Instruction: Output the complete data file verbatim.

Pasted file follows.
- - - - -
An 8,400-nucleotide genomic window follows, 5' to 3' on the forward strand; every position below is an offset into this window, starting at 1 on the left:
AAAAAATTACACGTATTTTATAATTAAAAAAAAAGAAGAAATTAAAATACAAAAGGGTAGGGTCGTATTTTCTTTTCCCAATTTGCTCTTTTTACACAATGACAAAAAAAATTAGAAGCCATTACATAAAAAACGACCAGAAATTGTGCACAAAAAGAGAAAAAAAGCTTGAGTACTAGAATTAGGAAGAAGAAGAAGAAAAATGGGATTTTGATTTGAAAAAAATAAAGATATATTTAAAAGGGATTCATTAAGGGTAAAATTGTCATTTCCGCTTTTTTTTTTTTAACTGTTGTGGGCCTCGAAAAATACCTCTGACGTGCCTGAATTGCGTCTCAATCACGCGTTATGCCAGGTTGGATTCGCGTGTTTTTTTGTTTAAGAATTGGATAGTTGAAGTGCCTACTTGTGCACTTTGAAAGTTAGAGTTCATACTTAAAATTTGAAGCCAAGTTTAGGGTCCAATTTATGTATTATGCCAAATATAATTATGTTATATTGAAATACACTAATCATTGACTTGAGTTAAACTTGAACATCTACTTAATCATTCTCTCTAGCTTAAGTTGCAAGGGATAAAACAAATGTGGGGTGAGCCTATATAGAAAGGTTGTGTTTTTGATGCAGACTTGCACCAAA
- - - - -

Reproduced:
An 8,400-nucleotide genomic window follows, 5' to 3' on the forward strand; every position below is an offset into this window, starting at 1 on the left:
AAAAAATTACACGTATTTTATAATTAAAAAAAAAGAAGAAATTAAAATACAAAAGGGTAGGGTCGTATTTTCTTTTCCCAATTTGCTCTTTTTACACAATGACAAAAAAAATTAGAAGCCATTACATAAAAAACGACCAGAAATTGTGCACAAAAAGAGAAAAAAAGCTTGAGTACTAGAATTAGGAAGAAGAAGAAGAAAAATGGGATTTTGATTTGAAAAAAATAAAGATATATTTAAAAGGGATTCATTAAGGGTAAAATTGTCATTTCCGCTTTTTTTTTTTTAACTGTTGTGGGCCTCGAAAAATACCTCTGACGTGCCTGAATTGCGTCTCAATCACGCGTTATGCCAGGTTGGATTCGCGTGTTTTTTTGTTTAAGAATTGGATAGTTGAAGTGCCTACTTGTGCACTTTGAAAGTTAGAGTTCATACTTAAAATTTGAAGCCAAGTTTAGGGTCCAATTTATGTATTATGCCAAATATAATTATGTTATATTGAAATACACTAATCATTGACTTGAGTTAAACTTGAACATCTACTTAATCATTCTCTCTAGCTTAAGTTGCAAGGGATAAAACAAATGTGGGGTGAGCCTATATAGAAAGGTTGTGTTTTTGATGCAGACTTGCACCAAA